Campylobacter Infection

What Is Campylobacteriosis?

Campylobacteriosis is an infection caused by bacteria you can get from contaminated food and water. It causes diarrhea. You might also hear it called campylobacter, campylobacter infection, or campylobacteriosis gastroenteritis.

When people worry about eating undercooked chicken, they usually focus on getting sick from salmonella bacteria. But another common type of bacteria called campylobacter can also make you ill if you eat poultry that isn’t fully cooked.

Like a salmonella infection, campylobacteriosis can cause diarrhea and sometimes other serious complications.

Infants and children have a greater chance than adults for campylobacter infection, but it can strike anyone at any age. Men are also more likely than women to get infected. It’s more common in summer than winter.

About 1.3 million people are infected in the United States every year. That doesn’t include the many people who never report their symptoms or get officially diagnosed.

Campylobacteriosis Symptoms

The infection usually lasts about a week. If you’ve been infected, symptoms start within a couple of days of eating the infected food. They may include: 

  • Diarrhea, sometimes bloody
  • Nausea
  • Vomiting
  • Belly cramps
  • Bloating
  • Fever

Some people never have symptoms. 

When to Call a Doctor

If your immune system is weakened by HIV or by medications to treat cancer, the bacteria can cause a serious infection in your bloodstream. See your doctor soon after diarrhea and other symptoms appear.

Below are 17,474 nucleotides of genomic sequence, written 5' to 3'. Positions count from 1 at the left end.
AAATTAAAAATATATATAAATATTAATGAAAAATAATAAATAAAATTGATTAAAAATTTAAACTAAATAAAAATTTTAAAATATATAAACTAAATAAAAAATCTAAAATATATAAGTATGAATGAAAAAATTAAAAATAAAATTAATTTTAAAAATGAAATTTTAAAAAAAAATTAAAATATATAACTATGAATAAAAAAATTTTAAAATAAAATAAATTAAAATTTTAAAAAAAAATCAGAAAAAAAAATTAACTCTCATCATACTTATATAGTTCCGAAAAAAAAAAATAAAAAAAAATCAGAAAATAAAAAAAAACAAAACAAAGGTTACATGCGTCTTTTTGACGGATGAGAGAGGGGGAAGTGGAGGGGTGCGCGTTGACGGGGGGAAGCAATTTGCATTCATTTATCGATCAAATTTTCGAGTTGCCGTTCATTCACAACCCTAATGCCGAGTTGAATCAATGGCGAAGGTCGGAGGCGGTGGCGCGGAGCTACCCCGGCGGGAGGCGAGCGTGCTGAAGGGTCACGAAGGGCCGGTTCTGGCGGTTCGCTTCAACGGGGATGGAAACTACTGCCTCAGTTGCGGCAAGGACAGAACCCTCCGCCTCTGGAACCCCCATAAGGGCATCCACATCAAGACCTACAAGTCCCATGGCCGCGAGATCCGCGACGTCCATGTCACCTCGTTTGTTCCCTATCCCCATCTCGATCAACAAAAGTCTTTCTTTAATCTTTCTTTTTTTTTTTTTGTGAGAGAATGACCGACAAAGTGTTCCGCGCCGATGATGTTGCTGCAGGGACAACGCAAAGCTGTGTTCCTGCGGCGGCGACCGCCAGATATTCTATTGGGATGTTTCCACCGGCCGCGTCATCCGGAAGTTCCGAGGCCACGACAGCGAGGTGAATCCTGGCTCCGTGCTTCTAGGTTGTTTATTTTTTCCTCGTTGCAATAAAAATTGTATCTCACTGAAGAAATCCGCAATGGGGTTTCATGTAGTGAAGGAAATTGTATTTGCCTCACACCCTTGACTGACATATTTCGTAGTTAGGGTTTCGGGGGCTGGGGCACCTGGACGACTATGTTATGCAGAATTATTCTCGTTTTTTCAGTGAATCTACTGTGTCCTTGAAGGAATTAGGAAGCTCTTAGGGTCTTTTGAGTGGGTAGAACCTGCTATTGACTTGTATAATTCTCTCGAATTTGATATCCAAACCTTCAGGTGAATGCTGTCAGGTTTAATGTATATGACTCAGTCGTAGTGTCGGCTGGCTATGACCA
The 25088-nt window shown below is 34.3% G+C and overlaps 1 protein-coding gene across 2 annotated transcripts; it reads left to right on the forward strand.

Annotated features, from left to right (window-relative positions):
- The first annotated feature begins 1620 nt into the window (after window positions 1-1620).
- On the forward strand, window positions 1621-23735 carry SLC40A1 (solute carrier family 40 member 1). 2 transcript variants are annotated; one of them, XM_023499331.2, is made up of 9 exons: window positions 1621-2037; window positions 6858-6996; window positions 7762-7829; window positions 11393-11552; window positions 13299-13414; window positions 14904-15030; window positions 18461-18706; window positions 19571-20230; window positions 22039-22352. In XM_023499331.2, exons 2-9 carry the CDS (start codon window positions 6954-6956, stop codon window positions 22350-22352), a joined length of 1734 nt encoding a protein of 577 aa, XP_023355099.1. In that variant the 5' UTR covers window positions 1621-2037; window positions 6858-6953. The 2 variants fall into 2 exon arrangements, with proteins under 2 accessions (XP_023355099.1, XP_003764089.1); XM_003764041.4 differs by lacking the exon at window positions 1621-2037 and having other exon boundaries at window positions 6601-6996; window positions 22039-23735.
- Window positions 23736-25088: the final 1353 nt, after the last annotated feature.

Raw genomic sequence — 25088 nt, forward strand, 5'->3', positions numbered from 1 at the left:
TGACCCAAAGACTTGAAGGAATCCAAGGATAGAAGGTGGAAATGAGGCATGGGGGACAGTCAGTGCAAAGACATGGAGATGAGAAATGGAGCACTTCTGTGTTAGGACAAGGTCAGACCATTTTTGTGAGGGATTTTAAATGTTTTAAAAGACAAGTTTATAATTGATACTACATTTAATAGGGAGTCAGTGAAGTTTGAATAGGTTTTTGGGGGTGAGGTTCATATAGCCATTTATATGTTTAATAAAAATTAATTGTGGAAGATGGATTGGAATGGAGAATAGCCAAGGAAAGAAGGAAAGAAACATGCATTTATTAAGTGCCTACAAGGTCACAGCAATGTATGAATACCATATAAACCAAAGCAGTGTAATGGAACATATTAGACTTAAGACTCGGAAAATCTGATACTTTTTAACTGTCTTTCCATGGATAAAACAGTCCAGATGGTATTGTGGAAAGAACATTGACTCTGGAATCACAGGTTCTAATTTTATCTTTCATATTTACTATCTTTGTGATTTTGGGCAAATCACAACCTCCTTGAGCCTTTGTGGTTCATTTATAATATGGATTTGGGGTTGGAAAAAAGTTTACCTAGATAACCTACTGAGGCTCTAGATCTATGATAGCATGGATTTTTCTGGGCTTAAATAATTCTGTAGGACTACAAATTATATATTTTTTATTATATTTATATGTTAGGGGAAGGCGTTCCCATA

If you’re generally in good health and you get a bout of diarrhea, you may wait a couple of days. Treat it as you would any illness that causes diarrhea.

If you feel seriously ill, then see your doctor sooner. Symptoms to watch for include:

  • Diarrhea for more than 2 days
  • Blood in your stool
  • Signs of dehydration (dark pee, dry mouth and skindizziness)
  • Severe pain in your gut or rectum
  • Fever of 102 F or more
  • Can’t drink fluids due to nausea or vomiting

Campylobacteriosis Causes

Campylobacter bacteria can get into your system if you eat undercooked poultry or food that has touched raw or undercooked poultry.

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The bacteria usually live in the digestive systems of animals, including poultry and cattle. You can also find campylobacter bacteria in unpasteurized milk

Campylobacteriosis usually develops in isolated cases. Sometimes, though, there can be an outbreak when several people have the same infection.

In developing countries, the bacteria live in water and sewage systems.

How does campylobacteriosis contamination happen?

Poultry and cattle can carry campylobacter even if they have no symptoms. When the animals are slaughtered, bacteria can spread from the intestines to the parts people eat. Infection in a cow’s udder or contact with manure can contaminate milk. Pasteurized milk is safe to drink.

Animal waste can get into lakes and streams. The contaminated water can spread bacteria to fruits and vegetables. Washing produce with clean water helps make it safe.

Campylobacteria Diagnosis and Tests

Diarrhea and vomiting are common campylobacteriosis symptoms, but they can be signs of many illnesses. This is true for bloody stools, too.